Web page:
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32 hilarious, sad, perfect tweets that nail what small-town life is like for gay people.

1. As a gay person, growing up in a small town can have its downsides.

2. It's tough.

3. For starters, your gayness seems to be the one defining thing about you.

4. And it's even harder if there's something else that's "different" about you too.

Eternally relevant memo: LGBTQ people exist across all communities in every country on Earth (including small towns!).

5. You're constantly being asked "the question."

Not to mention its cousin: "You're still single?"


(*screams with rage into the abyss*)

6. If you're out and proud, you might be flaunting it like nobody's business...

7. ...until you remember that's not always safe, depending on where you are.

[rebelmouse-image 19473800 dam="1" original_size="500x600" caption="Image via tchaikovsgay/Tumblr." expand=1]Image via tchaikovsgay/Tumblr.

"You know what’s great?" this Tumblr user captioned the photo above. "Putting some gay stickers on your car and promptly remembering Missouri hates gay people."

8. Spotting another gay couple out in the wild is always pretty exciting.

9. There's not a whole lot do to in town already — but there's even less to do than if you were straight.

10. A lot of the time, it can feel like the world is against you.

11. Being gay in a small town is almost like being famous. Almost.

12. Big family events can become needlessly complicated.

13. But you'll work hard to find pride in yourself wherever you are.

14. If you're out of the closet, your dating options can be ... limited at best.

15. And meeting other people on dating apps is exponentially more challenging.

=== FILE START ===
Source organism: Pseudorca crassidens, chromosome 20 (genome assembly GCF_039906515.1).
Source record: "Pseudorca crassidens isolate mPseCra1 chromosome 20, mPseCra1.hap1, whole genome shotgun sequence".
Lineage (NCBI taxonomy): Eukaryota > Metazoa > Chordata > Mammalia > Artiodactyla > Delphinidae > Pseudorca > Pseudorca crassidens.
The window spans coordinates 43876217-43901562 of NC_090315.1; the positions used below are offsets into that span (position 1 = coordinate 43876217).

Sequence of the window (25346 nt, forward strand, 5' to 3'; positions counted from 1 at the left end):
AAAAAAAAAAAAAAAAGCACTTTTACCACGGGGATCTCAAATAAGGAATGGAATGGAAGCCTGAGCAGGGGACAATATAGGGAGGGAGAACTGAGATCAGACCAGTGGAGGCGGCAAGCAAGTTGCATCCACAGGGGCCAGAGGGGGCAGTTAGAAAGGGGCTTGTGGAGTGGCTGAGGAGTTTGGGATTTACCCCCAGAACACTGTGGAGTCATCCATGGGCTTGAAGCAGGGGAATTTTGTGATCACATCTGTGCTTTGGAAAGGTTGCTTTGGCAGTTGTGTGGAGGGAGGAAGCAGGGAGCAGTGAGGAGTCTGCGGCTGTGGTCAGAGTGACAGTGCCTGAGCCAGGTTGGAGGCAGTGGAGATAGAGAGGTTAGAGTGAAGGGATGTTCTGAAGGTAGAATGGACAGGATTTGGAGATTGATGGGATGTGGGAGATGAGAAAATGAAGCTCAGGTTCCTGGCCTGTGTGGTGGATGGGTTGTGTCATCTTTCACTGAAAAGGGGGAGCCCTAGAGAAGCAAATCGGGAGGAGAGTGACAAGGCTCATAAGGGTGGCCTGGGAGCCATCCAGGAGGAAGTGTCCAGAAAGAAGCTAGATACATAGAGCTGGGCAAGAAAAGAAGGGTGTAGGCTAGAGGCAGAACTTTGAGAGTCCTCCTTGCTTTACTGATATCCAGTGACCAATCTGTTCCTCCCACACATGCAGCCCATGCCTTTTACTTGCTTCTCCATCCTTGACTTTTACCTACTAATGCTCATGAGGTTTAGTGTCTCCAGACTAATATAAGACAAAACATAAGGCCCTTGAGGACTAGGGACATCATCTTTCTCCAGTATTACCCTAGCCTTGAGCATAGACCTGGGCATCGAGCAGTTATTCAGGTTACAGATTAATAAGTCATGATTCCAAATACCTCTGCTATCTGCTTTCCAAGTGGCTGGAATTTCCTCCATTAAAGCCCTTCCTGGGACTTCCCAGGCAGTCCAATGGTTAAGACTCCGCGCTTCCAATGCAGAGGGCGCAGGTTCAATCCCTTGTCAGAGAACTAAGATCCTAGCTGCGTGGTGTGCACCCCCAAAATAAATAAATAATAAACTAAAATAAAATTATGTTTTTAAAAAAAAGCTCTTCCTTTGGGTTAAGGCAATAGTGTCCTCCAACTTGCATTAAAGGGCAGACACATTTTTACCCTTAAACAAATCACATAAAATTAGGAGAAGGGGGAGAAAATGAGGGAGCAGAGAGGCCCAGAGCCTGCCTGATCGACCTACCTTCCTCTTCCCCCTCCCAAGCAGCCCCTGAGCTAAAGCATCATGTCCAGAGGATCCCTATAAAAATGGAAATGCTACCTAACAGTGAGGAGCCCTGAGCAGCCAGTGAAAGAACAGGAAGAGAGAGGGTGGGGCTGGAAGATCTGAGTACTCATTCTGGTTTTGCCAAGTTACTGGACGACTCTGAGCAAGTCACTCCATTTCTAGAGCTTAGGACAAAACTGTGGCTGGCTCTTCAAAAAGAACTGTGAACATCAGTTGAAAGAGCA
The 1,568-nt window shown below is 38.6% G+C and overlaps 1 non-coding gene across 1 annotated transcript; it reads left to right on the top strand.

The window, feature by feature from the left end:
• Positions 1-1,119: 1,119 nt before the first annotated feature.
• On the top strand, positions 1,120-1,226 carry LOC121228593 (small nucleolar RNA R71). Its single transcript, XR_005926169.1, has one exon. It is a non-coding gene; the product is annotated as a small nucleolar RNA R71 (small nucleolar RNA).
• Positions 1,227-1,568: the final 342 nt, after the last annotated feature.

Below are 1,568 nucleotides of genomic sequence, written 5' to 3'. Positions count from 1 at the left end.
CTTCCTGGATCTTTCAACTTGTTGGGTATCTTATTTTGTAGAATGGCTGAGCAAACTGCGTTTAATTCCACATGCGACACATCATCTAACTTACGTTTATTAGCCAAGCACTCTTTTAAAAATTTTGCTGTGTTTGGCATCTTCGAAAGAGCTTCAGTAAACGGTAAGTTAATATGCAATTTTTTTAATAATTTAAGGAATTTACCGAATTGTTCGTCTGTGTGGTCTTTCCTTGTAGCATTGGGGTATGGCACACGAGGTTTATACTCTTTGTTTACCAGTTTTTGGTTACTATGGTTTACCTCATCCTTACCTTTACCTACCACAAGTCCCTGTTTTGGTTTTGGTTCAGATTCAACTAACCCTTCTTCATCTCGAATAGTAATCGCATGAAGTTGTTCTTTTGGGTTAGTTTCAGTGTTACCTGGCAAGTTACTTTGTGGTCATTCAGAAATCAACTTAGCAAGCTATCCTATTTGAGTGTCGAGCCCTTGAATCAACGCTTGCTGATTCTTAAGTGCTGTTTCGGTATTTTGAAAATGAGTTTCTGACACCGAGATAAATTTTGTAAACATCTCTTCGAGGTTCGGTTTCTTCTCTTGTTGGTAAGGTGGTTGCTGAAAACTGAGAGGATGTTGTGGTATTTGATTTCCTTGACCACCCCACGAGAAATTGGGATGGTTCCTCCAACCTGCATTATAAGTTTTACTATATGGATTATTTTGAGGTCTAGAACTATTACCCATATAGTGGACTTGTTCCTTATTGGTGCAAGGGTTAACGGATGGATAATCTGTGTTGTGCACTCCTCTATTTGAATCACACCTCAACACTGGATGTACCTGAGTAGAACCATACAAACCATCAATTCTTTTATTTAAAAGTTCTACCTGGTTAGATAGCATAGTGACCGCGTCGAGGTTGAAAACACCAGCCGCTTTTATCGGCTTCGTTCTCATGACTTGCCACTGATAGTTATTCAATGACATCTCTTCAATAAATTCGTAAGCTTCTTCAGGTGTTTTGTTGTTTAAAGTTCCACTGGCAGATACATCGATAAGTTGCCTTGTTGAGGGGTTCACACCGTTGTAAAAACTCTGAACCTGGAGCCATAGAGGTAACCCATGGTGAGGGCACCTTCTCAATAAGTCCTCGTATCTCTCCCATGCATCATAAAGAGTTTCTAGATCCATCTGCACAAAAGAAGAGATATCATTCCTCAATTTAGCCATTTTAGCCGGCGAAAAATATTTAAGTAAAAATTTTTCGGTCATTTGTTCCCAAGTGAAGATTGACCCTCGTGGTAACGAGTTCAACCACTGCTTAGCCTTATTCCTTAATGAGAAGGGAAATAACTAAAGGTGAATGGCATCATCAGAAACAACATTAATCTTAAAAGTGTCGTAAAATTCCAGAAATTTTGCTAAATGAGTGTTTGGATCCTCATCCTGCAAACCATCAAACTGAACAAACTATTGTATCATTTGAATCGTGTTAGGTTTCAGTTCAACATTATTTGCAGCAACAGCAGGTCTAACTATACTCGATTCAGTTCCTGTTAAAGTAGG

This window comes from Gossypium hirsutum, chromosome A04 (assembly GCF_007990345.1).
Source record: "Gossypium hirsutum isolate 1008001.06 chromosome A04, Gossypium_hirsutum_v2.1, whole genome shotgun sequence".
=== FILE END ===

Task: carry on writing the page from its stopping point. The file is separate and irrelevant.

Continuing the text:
16. Like, really challenging.

[rebelmouse-image 19473801 dam="1" original_size="1032x990" caption="Image via mywickedway/Twitter." expand=1]Image via mywickedway/Twitter.

*yells into megaphone* "Is anybody out there?"

17. Because the dating struggle is real when you're a small-town gay in need of some serious gas money.

18. Even finding like-minded friends can be hard.

Thanks, Mom.

19. You definitely know what it's like to crush on someone who doesn't return the feelings.

20. And you look for signs that you'll be accepted wherever you go.

Literally any sign will do.

21. Like, even this poster for a scary movie about clowns is a fierce artistic inspiration to a small town gay.

22. Sometimes it feels like those scary movie monsters are the only ones that get you, actually.

Which, yes, is very sad. Do better, Hollywood.

23. Your neighbors likely disagree with your political viewpoints.

24. If more of us felt supported in small towns, there would be no bounds to the good we could do politically.

25. Maybe the most difficult thing about being gay in a small town is the feeling that no one truly understands you.

26. But here's the thing: Sometimes your small town might surprise you in the best ways.

27. Even in small-town Middle America, there are places that will love and accept you.

28. Being able to connect with pop culture outside your town definitely helps a lot, though.

29. And thank goodness for the rebellious teachers who give you the courage to be who you are.

30. Not to mention those life-changing art and drama classes where you found safety and comfort.

31. Because for all their flaws (and there are many), small towns don't always deserve their reputations.

They can be pretty damn great.

32. Hopeful even.

[rebelmouse-image 19473802 dam="1" original_size="778x306" caption="Image via Tumblr user Mo-Mosa/Tumblr." expand=1]Image via Tumblr user Mo-Mosa/Tumblr.

"You guys know what I just realized? Despite living in a Republican small town, I — a queer, Native-Afro-Latina — was voted Homecoming Queen in the fall and class president of my senior class. I was also one of the leads in my school's musical. Three years ago, I thought I'd never be accepted and that I'd never have friends. I was scared to speak up and scared of being seen. There is hope, y'all. Things get better."